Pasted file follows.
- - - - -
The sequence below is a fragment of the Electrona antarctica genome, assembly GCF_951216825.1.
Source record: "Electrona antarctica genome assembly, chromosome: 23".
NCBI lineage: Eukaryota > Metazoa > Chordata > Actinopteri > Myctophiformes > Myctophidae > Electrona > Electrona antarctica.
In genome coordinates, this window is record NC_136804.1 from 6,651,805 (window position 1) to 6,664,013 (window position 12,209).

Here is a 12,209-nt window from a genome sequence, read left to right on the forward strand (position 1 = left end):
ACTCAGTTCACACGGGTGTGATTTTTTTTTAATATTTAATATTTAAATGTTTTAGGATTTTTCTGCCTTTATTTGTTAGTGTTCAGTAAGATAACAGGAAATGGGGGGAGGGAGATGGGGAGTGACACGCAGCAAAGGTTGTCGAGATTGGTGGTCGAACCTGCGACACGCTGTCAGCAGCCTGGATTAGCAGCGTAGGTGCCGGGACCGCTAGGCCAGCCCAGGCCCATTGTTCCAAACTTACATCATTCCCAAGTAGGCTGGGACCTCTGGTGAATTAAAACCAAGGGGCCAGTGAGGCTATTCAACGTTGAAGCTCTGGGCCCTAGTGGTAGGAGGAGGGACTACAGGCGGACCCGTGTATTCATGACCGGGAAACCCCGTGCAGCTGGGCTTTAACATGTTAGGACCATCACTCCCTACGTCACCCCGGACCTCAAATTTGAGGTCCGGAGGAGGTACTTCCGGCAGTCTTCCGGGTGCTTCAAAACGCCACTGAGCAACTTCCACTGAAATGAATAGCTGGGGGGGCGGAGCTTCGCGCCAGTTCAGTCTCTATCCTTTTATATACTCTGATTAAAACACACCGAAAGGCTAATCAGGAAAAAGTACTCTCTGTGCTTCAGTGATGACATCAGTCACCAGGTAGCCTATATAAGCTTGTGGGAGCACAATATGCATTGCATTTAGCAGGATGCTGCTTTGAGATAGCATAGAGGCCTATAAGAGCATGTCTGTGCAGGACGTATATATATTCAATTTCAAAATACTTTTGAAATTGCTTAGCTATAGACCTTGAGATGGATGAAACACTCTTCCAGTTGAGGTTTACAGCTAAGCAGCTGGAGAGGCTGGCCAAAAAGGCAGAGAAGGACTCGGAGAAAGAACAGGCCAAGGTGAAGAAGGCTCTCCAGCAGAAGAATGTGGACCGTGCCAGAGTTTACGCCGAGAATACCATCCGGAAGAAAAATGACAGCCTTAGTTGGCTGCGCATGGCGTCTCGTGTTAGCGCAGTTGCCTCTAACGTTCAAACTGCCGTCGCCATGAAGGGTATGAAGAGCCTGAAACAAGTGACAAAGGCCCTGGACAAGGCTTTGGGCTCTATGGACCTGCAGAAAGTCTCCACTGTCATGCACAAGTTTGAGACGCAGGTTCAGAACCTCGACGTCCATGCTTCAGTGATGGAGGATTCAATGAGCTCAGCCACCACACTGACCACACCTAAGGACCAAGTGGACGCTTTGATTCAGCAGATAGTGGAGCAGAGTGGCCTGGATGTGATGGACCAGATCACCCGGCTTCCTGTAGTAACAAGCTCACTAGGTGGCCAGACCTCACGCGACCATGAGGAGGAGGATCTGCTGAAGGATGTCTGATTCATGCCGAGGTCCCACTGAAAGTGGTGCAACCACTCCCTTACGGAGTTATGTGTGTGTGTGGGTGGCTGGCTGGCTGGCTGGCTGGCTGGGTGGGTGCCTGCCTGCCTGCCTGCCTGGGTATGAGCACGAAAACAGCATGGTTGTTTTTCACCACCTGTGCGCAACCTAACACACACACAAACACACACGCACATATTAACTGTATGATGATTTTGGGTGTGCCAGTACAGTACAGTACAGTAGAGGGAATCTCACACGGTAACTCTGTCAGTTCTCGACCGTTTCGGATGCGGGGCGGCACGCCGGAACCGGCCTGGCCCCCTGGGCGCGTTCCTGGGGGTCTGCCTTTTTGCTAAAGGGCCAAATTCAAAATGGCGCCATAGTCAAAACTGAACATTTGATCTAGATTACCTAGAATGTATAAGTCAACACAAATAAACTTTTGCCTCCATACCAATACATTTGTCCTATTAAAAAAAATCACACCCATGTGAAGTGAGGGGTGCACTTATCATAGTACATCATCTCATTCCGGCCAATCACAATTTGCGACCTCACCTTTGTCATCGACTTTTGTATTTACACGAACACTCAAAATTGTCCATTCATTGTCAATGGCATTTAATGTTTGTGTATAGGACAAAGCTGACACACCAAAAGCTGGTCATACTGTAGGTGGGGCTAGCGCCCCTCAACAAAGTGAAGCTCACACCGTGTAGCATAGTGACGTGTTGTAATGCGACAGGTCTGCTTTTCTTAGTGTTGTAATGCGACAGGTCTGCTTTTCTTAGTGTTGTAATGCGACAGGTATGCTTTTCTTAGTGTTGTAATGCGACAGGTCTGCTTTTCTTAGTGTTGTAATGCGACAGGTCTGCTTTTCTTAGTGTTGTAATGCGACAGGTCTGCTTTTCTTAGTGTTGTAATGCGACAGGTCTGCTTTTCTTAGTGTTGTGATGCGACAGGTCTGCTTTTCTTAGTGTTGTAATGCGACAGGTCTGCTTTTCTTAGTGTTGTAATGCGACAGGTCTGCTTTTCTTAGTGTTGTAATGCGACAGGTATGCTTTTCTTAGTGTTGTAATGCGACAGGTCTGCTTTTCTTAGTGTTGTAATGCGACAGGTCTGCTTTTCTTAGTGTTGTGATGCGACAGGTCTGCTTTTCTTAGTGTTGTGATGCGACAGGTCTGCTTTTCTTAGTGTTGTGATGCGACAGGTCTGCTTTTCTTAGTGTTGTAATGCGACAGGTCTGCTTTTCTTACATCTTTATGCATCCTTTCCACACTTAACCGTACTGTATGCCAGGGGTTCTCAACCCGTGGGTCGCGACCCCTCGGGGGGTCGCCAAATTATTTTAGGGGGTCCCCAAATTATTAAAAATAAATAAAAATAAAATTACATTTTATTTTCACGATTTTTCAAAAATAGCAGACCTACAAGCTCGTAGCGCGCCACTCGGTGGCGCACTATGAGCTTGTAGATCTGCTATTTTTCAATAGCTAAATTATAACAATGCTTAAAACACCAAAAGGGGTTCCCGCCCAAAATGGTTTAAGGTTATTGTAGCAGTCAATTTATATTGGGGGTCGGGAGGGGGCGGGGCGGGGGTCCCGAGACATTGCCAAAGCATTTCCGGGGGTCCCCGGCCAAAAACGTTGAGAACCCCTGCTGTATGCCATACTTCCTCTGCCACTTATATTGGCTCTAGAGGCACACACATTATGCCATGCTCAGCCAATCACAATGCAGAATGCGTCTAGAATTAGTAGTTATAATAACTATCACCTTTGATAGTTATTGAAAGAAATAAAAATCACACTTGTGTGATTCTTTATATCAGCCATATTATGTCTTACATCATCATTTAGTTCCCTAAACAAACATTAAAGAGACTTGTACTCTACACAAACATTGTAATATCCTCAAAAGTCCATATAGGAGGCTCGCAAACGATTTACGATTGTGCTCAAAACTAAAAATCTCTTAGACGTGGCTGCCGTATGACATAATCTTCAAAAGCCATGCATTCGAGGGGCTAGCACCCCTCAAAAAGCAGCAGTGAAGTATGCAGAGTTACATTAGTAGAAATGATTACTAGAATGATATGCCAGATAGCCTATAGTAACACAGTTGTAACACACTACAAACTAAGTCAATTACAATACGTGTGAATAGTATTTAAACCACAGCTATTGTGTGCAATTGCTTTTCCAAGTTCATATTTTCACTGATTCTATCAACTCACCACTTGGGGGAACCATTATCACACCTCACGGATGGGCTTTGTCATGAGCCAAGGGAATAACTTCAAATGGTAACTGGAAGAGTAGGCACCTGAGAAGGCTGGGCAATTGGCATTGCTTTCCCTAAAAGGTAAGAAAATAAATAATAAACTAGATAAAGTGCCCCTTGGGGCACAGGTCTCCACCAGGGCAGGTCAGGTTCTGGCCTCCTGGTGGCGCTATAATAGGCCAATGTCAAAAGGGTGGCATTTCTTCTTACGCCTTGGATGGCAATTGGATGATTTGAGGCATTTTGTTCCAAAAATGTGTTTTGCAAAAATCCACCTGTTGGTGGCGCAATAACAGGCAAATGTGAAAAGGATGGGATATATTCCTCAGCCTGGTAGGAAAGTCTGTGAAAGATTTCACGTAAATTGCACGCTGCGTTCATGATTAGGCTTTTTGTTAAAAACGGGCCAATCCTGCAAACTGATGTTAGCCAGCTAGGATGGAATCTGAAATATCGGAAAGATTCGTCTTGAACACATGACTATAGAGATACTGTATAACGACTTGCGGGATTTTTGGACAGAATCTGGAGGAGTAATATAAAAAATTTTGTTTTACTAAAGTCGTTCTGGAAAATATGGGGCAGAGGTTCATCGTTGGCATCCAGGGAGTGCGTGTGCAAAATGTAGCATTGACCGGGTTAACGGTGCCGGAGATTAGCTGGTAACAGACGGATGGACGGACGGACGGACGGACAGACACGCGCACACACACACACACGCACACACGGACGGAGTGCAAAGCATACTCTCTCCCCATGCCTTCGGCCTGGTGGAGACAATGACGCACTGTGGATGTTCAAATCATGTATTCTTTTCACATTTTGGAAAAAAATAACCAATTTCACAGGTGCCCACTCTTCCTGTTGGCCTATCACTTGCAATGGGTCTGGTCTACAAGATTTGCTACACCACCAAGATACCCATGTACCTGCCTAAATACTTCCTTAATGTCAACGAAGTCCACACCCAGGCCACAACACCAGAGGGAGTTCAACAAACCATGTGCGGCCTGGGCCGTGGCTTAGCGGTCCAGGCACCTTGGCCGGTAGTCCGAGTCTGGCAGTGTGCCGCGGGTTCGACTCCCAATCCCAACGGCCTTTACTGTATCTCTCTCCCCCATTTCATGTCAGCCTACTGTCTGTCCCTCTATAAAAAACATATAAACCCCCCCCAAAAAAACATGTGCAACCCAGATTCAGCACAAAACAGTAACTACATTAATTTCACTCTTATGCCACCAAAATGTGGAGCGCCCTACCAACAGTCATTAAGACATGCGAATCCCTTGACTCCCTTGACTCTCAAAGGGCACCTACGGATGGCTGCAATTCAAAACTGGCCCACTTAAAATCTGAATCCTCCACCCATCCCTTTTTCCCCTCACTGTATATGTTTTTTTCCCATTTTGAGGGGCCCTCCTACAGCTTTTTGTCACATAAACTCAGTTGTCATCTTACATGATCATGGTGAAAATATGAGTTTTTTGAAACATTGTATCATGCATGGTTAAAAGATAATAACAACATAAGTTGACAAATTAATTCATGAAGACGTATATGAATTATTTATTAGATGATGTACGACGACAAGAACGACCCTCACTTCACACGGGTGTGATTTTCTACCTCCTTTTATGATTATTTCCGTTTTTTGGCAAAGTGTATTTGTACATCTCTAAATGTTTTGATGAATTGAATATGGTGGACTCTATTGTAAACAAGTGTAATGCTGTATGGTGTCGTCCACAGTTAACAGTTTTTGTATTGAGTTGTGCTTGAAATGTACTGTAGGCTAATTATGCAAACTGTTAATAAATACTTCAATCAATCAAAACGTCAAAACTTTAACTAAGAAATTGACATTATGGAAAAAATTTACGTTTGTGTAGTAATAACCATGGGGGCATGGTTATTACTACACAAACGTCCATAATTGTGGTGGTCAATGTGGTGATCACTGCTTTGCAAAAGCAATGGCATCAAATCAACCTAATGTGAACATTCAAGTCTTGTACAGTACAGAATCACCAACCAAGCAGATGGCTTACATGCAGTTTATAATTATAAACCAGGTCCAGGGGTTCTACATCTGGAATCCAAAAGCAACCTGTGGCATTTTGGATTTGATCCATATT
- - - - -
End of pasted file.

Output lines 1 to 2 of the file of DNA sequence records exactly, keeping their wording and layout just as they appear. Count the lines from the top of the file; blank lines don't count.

The sequence below is a fragment of the Electrona antarctica genome, assembly GCF_951216825.1.
Source record: "Electrona antarctica genome assembly, chromosome: 23".